Protest personalities: YahNe Ndgo

    YahNe Ndgo of the Bernie or Bust group. (Dana DiFilippo/WHYY)

    YahNe Ndgo of the Bernie or Bust group. (Dana DiFilippo/WHYY)

    “There’s a lot of judgment around poverty, the wrong idea that poverty is a reflection of the person rather than the society.” Each day, we profile a protest leader to give you a peek at the personalities behind the chants and signs.

    City officials expect as many as 50,000 protesters a day to hit Philadelphia’s streets and a demonstration zone at FDR Park, across from the Democratic National Convention taking place at Wells Fargo Center.

    Each day, we’ll profile a protest leader to give you a peek at the personalities behind the chants and signs.

    Want to participate in or watch a protest march? Or would you prefer to dodge protests — and the traffic congestion they could cause — altogether? The DNC Action Committee has a protest master schedule online.

    Cause

    Bernie Sanders and “a future to believe in.” She’s a spokeswoman for the Bernie or Bust campaign and DC to DNC March for Democracy. She’s also helping to organize a festival called The Climate Revolution Sunday in Germantown.

    Strategy

    Public speaking, organizing, speaking, and performing at rallies.

    Age

    44

    Home base

    Germantown

    Day job

    Founder of Deep Blu Womyn, a company that uses arts and activism to transform communities.

    Bet you didn’t know

    Ndgo is a singer and musician who also writes literary nonfiction and poetry and got a master’s of fine art degree from Bennington College in Vermont. (Her 19-year-old daughter inherited her writing and singing talent, she said.) Her activism stretches back into childhood, when her uncle nicknamed her “mother of all mothers” because she mothered anyone and everyone.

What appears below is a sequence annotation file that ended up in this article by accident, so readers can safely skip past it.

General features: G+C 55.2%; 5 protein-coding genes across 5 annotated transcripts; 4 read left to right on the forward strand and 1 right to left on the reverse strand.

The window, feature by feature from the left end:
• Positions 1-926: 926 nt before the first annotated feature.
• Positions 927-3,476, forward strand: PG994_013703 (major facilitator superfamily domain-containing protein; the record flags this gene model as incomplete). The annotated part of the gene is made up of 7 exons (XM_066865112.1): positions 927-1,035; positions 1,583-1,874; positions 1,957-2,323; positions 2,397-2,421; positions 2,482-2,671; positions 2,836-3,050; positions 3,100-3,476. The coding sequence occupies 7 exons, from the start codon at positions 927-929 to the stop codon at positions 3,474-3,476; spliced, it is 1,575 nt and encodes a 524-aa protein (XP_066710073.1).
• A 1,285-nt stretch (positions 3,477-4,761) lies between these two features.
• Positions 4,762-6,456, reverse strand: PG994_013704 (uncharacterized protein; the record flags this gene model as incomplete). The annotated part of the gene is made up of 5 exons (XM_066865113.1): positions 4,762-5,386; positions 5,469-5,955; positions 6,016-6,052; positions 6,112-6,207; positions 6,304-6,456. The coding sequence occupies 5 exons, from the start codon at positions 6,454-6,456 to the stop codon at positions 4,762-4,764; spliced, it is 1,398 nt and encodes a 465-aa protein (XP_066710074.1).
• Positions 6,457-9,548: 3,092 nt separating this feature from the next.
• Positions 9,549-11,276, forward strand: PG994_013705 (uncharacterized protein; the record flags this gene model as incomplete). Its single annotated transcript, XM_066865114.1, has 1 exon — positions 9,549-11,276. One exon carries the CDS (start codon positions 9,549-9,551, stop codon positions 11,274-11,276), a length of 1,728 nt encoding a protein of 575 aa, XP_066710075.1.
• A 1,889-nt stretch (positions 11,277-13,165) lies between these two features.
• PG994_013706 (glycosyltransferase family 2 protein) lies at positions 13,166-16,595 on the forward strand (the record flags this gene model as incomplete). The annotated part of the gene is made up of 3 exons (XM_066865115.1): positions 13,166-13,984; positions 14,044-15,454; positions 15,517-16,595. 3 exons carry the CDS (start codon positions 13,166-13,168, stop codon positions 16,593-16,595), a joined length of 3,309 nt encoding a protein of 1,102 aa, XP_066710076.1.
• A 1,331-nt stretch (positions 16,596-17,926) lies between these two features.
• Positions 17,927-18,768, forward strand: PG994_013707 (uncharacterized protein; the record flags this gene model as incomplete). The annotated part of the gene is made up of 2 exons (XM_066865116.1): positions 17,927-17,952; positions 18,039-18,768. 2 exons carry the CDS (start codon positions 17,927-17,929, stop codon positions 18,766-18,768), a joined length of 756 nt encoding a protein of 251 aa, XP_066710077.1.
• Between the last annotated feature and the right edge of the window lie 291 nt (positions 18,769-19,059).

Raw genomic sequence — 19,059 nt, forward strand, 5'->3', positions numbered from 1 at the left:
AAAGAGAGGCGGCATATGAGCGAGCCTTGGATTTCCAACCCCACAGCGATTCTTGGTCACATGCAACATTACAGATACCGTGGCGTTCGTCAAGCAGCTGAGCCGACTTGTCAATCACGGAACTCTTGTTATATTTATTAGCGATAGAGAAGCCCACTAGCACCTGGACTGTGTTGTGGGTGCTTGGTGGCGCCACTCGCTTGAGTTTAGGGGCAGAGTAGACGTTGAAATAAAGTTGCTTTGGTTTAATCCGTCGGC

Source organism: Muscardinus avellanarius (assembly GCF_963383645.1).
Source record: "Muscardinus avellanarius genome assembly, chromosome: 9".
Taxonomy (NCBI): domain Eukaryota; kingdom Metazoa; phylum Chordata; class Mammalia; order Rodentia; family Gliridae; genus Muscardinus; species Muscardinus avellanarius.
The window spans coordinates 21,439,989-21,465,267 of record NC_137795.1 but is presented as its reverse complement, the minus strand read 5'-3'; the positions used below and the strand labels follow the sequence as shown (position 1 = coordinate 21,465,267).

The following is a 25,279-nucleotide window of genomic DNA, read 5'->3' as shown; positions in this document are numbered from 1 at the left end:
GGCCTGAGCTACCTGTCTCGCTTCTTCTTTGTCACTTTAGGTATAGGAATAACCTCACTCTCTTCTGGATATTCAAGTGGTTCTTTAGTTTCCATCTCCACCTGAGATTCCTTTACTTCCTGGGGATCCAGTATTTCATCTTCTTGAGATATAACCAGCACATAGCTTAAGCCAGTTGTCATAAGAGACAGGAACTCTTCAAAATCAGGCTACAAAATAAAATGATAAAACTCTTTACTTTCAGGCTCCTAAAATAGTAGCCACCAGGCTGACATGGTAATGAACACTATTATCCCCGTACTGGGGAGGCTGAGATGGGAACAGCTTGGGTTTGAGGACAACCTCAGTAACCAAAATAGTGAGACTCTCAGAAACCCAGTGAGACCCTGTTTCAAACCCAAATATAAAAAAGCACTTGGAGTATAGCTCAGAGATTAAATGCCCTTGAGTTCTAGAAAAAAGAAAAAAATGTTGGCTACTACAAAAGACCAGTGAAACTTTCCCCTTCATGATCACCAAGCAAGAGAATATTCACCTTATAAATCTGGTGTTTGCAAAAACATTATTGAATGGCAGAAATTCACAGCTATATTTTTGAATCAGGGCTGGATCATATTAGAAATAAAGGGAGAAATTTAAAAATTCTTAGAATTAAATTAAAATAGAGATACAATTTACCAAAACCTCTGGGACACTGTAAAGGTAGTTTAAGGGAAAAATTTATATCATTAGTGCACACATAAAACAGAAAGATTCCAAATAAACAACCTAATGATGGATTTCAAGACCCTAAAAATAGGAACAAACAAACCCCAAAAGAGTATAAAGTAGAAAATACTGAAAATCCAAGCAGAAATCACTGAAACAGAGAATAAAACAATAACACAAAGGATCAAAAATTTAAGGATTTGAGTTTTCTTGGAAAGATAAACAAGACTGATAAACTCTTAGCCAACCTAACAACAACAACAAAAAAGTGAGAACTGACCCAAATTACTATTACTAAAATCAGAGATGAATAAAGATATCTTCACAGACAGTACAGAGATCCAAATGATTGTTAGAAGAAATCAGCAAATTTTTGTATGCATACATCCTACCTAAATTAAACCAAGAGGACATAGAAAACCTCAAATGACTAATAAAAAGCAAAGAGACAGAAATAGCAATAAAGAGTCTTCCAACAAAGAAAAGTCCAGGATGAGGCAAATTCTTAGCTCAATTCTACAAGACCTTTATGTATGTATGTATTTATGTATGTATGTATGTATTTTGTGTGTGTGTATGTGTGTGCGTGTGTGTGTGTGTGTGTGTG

“I’ve always just naturally been an advocate,” she said. “If one of the adults was fussing at my cousins for something, I would stand up for them. If my cousins were suffering and bouncing from home to home, I would ask my mom if they could stay with us. If I saw a kid having trouble with homework, I would sit and tutor them. If there’s something that’s happening that needs support, it’s very difficult for me to just walk by. It’s also difficult for me do something if I don’t see meaning to it. Just typing in data entry, I can’t do, when I could be making sure someone eats or has a home.”

    In her words

    “There’s a lot of judgment around poverty, the wrong idea that poverty is a reflection of the person rather than the society. Bernie Sanders talks a lot about the issue of wealth and inequity. Even though he wasn’t always connected to the battles he was fighting because he’s not a part of those communities, he was willing to fight and trust the people and their voice. He was trying to understand enough to make transformation happen for them. He’s not doing something because of what a lobbyist said. That makes him unique as an elected official. His intention is to accomplish a world of peace and equity.”

    More protest leader profiles

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